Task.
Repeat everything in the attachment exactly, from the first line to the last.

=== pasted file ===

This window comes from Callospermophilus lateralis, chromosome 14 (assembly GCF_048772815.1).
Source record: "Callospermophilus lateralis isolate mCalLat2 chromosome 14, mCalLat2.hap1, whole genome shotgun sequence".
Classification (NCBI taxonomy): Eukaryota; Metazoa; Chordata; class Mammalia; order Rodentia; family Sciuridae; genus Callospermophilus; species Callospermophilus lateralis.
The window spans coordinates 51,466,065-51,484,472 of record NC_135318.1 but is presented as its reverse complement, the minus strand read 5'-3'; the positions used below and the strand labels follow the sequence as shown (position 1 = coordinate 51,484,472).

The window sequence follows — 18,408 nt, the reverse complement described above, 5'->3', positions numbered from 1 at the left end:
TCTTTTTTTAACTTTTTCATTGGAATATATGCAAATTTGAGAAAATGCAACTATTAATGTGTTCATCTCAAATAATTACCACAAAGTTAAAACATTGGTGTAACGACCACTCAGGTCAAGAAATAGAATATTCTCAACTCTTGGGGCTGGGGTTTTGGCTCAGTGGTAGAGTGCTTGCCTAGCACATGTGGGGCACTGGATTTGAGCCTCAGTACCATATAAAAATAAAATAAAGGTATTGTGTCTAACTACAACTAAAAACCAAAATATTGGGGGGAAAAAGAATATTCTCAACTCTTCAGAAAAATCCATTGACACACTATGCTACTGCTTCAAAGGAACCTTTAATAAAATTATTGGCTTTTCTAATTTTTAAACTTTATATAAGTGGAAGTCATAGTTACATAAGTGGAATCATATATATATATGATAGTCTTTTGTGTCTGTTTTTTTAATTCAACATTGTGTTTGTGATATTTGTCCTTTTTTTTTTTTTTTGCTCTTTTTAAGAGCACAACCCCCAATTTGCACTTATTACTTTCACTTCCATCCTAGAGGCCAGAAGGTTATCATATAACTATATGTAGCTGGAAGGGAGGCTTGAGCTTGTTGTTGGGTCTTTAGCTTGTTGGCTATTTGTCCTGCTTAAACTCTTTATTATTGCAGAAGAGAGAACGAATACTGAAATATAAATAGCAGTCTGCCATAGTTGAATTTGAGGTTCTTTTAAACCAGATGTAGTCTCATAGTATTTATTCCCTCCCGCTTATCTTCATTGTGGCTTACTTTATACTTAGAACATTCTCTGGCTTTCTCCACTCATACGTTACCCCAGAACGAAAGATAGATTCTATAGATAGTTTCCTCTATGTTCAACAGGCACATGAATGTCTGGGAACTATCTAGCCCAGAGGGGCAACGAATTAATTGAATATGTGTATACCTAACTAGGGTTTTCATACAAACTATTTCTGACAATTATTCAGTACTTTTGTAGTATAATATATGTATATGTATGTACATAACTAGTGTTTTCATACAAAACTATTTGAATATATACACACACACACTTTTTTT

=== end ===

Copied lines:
This window comes from Callospermophilus lateralis, chromosome 14 (assembly GCF_048772815.1).
Source record: "Callospermophilus lateralis isolate mCalLat2 chromosome 14, mCalLat2.hap1, whole genome shotgun sequence".
Classification (NCBI taxonomy): Eukaryota; Metazoa; Chordata; class Mammalia; order Rodentia; family Sciuridae; genus Callospermophilus; species Callospermophilus lateralis.
The window spans coordinates 51,466,065-51,484,472 of record NC_135318.1 but is presented as its reverse complement, the minus strand read 5'-3'; the positions used below and the strand labels follow the sequence as shown (position 1 = coordinate 51,484,472).

The window sequence follows — 18,408 nt, the reverse complement described above, 5'->3', positions numbered from 1 at the left end:
TCTTTTTTTAACTTTTTCATTGGAATATATGCAAATTTGAGAAAATGCAACTATTAATGTGTTCATCTCAAATAATTACCACAAAGTTAAAACATTGGTGTAACGACCACTCAGGTCAAGAAATAGAATATTCTCAACTCTTGGGGCTGGGGTTTTGGCTCAGTGGTAGAGTGCTTGCCTAGCACATGTGGGGCACTGGATTTGAGCCTCAGTACCATATAAAAATAAAATAAAGGTATTGTGTCTAACTACAACTAAAAACCAAAATATTGGGGGGAAAAAGAATATTCTCAACTCTTCAGAAAAATCCATTGACACACTATGCTACTGCTTCAAAGGAACCTTTAATAAAATTATTGGCTTTTCTAATTTTTAAACTTTATATAAGTGGAAGTCATAGTTACATAAGTGGAATCATATATATATATGATAGTCTTTTGTGTCTGTTTTTTTAATTCAACATTGTGTTTGTGATATTTGTCCTTTTTTTTTTTTTTTGCTCTTTTTAAGAGCACAACCCCCAATTTGCACTTATTACTTTCACTTCCATCCTAGAGGCCAGAAGGTTATCATATAACTATATGTAGCTGGAAGGGAGGCTTGAGCTTGTTGTTGGGTCTTTAGCTTGTTGGCTATTTGTCCTGCTTAAACTCTTTATTATTGCAGAAGAGAGAACGAATACTGAAATATAAATAGCAGTCTGCCATAGTTGAATTTGAGGTTCTTTTAAACCAGATGTAGTCTCATAGTATTTATTCCCTCCCGCTTATCTTCATTGTGGCTTACTTTATACTTAGAACATTCTCTGGCTTTCTCCACTCATACGTTACCCCAGAACGAAAGATAGATTCTATAGATAGTTTCCTCTATGTTCAACAGGCACATGAATGTCTGGGAACTATCTAGCCCAGAGGGGCAACGAATTAATTGAATATGTGTATACCTAACTAGGGTTTTCATACAAACTATTTCTGACAATTATTCAGTACTTTTGTAGTATAATATATGTATATGTATGTACATAACTAGTGTTTTCATACAAAACTATTTGAATATATACACACACACACTTTTTTT